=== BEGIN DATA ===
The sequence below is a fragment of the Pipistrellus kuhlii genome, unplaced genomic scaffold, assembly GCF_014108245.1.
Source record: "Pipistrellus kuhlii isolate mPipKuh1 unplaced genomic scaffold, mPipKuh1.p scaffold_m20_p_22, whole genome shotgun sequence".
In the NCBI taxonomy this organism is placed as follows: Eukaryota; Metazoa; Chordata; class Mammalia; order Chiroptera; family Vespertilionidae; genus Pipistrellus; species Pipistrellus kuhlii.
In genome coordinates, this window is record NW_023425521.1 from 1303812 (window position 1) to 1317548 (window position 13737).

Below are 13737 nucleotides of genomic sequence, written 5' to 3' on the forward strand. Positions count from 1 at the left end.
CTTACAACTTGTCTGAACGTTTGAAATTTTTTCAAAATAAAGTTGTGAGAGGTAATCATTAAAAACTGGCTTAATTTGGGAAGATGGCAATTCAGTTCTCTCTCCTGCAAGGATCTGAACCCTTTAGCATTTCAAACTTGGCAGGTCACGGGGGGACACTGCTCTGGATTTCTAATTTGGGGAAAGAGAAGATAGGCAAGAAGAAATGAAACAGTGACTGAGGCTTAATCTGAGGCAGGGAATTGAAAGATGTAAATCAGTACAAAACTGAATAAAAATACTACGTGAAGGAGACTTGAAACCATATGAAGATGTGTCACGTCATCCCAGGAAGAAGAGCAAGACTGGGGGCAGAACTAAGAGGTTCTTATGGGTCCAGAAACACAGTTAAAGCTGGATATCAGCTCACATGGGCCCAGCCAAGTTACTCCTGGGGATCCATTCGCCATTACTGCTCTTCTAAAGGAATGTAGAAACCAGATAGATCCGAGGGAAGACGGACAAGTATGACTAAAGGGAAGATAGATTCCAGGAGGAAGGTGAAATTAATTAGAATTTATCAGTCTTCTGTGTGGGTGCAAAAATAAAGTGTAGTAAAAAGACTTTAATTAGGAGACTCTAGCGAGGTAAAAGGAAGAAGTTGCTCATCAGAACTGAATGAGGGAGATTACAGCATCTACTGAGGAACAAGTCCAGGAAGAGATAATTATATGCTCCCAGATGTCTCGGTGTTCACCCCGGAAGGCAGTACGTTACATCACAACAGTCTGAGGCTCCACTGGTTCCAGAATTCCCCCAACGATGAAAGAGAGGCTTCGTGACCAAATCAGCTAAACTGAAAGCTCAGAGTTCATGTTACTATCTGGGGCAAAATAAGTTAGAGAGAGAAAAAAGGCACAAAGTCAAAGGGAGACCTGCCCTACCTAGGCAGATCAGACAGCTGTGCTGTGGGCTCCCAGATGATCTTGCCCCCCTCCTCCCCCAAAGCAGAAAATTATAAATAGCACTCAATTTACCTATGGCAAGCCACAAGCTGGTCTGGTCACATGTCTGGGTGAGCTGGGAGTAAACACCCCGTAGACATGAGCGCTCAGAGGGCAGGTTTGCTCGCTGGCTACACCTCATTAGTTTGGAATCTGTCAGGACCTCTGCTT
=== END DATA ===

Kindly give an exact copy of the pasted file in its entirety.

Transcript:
The sequence below is a fragment of the Pipistrellus kuhlii genome, unplaced genomic scaffold, assembly GCF_014108245.1.
Source record: "Pipistrellus kuhlii isolate mPipKuh1 unplaced genomic scaffold, mPipKuh1.p scaffold_m20_p_22, whole genome shotgun sequence".
In the NCBI taxonomy this organism is placed as follows: Eukaryota; Metazoa; Chordata; class Mammalia; order Chiroptera; family Vespertilionidae; genus Pipistrellus; species Pipistrellus kuhlii.
In genome coordinates, this window is record NW_023425521.1 from 1303812 (window position 1) to 1317548 (window position 13737).

Below are 13737 nucleotides of genomic sequence, written 5' to 3' on the forward strand. Positions count from 1 at the left end.
CTTACAACTTGTCTGAACGTTTGAAATTTTTTCAAAATAAAGTTGTGAGAGGTAATCATTAAAAACTGGCTTAATTTGGGAAGATGGCAATTCAGTTCTCTCTCCTGCAAGGATCTGAACCCTTTAGCATTTCAAACTTGGCAGGTCACGGGGGGACACTGCTCTGGATTTCTAATTTGGGGAAAGAGAAGATAGGCAAGAAGAAATGAAACAGTGACTGAGGCTTAATCTGAGGCAGGGAATTGAAAGATGTAAATCAGTACAAAACTGAATAAAAATACTACGTGAAGGAGACTTGAAACCATATGAAGATGTGTCACGTCATCCCAGGAAGAAGAGCAAGACTGGGGGCAGAACTAAGAGGTTCTTATGGGTCCAGAAACACAGTTAAAGCTGGATATCAGCTCACATGGGCCCAGCCAAGTTACTCCTGGGGATCCATTCGCCATTACTGCTCTTCTAAAGGAATGTAGAAACCAGATAGATCCGAGGGAAGACGGACAAGTATGACTAAAGGGAAGATAGATTCCAGGAGGAAGGTGAAATTAATTAGAATTTATCAGTCTTCTGTGTGGGTGCAAAAATAAAGTGTAGTAAAAAGACTTTAATTAGGAGACTCTAGCGAGGTAAAAGGAAGAAGTTGCTCATCAGAACTGAATGAGGGAGATTACAGCATCTACTGAGGAACAAGTCCAGGAAGAGATAATTATATGCTCCCAGATGTCTCGGTGTTCACCCCGGAAGGCAGTACGTTACATCACAACAGTCTGAGGCTCCACTGGTTCCAGAATTCCCCCAACGATGAAAGAGAGGCTTCGTGACCAAATCAGCTAAACTGAAAGCTCAGAGTTCATGTTACTATCTGGGGCAAAATAAGTTAGAGAGAGAAAAAAGGCACAAAGTCAAAGGGAGACCTGCCCTACCTAGGCAGATCAGACAGCTGTGCTGTGGGCTCCCAGATGATCTTGCCCCCCTCCTCCCCCAAAGCAGAAAATTATAAATAGCACTCAATTTACCTATGGCAAGCCACAAGCTGGTCTGGTCACATGTCTGGGTGAGCTGGGAGTAAACACCCCGTAGACATGAGCGCTCAGAGGGCAGGTTTGCTCGCTGGCTACACCTCATTAGTTTGGAATCTGTCAGGACCTCTGCTT